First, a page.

Fri | May 7, 2021

Leadership vacuum across the West

Published:Monday | May 27, 2013 | 12:00 AM

We hear it all the time. The West is struggling to emerge from the Great Recession, challenges abound, strong leadership is needed. But surveying the landscape of the G7 countries, instead we have governments beset with scandals and internal divisions.

The poster boy at the moment is US President Barack Obama, who is juggling three scandals at once. The Internal Revenue Service was caught targeting conservative groups for investigation, his Justice Department is accused of harassing journalists, and his administration sent conflicting messages over the attack last year on its Libyan consulate.

Still, Obama's approval ratings have so far held more or less even, and to date, his Republican opponents have overplayed their hand in pursuing their leads. So, Obama can at least content himself that he's not Canadian Prime Minister Stephen Harper. The Canadian leader is similarly embroiled in scandals. But unlike Obama, he is suffering rapidly deteriorating approval ratings and is faced with a popular new opposition leader.

Harper's headaches come in the Senate, an appointed body which provides cushy sinecures to party faithful. It turns out that some of Harper's appointees are pretty bad apples: one faces assault charges, and two billed the Senate for homes in the provinces they "represent," even though they live in or near Ottawa.


When it turned out that Harper's chief of staff quietly paid the bills of one of the Senators, in return for a stitch-up on an ethics report against him, Canadians sniffed a cover-up. Few question the prime minister's own integrity. But they are growing weary of his imperious, secretive style of government.

But if for no other reason that he leads a majority government and so can at least keep his job for now, Harper can content himself that he's not British Prime Minister David Cameron. Cameron leads not only a government divided into two parties, but a conservative party now publicly renting itself over the European Union. There has always been a faction in the Tories so enamoured of sauce bottles with pictures of parliament on them and delicacies no other nation would touch, that they never condescended to join Europe. Now they want out. And the surging popularity of the UK Independence party, committed to that very goal, is starting to rip the Tories apart.

Cameron has taken a lot of heat for his government's austerity policies, but a recent rebound in economic activity gave him a slender reed of hope. But this outbreak of in-fighting rained on that honeymoon, and with one of his aides recently complaining that party activists are "swivel-eyed loons," his leadership crisis has only worsened.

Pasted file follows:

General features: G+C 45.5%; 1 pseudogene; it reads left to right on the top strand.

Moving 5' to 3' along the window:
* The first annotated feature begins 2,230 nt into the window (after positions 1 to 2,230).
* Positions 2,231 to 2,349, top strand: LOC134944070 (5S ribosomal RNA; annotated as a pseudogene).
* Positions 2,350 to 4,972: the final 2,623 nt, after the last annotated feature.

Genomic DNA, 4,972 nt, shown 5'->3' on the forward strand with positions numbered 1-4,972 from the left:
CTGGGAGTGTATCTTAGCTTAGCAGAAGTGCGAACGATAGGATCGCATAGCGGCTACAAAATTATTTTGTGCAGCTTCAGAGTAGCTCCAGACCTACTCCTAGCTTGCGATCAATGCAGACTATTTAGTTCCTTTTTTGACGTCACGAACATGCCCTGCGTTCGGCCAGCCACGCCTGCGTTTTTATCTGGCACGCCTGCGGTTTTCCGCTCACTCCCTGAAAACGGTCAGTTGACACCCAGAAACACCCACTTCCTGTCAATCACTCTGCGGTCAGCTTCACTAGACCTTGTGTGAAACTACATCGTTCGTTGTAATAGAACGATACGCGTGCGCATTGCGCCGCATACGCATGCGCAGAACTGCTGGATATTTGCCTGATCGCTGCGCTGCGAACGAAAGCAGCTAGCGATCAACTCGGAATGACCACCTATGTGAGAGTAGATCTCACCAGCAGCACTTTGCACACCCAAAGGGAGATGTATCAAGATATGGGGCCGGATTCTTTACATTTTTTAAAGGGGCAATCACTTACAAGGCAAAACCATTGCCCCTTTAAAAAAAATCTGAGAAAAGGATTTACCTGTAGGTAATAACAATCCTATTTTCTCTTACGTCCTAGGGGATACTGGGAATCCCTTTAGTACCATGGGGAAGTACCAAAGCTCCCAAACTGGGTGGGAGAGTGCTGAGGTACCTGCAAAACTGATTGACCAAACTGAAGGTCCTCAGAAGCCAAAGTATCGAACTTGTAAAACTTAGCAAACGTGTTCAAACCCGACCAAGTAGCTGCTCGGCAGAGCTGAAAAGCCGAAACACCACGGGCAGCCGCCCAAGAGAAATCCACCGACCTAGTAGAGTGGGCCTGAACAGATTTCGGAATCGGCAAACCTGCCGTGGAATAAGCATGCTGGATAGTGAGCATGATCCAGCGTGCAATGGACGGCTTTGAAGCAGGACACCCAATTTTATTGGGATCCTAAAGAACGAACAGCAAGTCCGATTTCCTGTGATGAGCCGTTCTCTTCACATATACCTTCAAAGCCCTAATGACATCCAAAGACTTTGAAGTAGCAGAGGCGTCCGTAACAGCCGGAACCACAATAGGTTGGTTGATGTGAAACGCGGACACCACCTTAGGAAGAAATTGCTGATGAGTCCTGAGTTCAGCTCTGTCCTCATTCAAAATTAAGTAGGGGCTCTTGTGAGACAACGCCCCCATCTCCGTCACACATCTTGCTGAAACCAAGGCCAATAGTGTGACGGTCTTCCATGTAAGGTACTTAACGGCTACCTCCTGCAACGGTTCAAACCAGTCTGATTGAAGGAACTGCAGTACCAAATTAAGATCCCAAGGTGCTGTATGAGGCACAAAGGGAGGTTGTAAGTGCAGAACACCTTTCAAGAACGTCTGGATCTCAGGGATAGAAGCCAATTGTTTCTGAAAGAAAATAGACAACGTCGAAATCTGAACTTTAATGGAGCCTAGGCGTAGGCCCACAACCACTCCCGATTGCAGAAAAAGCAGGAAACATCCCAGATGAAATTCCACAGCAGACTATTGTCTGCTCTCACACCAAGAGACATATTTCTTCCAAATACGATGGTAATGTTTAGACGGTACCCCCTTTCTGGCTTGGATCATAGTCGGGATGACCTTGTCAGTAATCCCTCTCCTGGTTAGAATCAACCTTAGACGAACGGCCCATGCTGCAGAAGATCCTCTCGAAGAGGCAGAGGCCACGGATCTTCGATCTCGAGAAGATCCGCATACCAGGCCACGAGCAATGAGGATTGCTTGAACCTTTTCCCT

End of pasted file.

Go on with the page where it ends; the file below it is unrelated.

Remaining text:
But at least Cameron can content himself he is not French President Francois Hollande. Elected last year on a platform to end austerity and restore growth, Hollande has presided over a recession which has only grown worse. His government was deeply embarrassed when, after much talk about taxing the rich to feed the poor, it emerged that one of his own ministers was sheltering his wealth in an offshore tax haven. Hollande's approval ratings are plumbing depths that would give most the bends, and the recession shows no sign of easing up the throttle.


But at least Hollande can content himself that he's not Italian prime minister - oh right, Italy hasn't got a prime minister. Well, it does now, after months of post-election wrangling over who should form the government in a divided parliament. But the new left-right coalition is so unstable Italy is managing largely on autopilot (something, fortunately, the country is good at).

Of the G7 nations, only Japan and Germany have governments that can be considered solid and commanding. And Germany faces elections in a few months. In short, at a time when the West needs strong leadership to face its persistent economic problems, its politicians are picking the lint from their navels.

John Rapley, a political economist at the University of Cambridge, is currently on a visiting professorship at Queen's University in Canada. Email feedback to and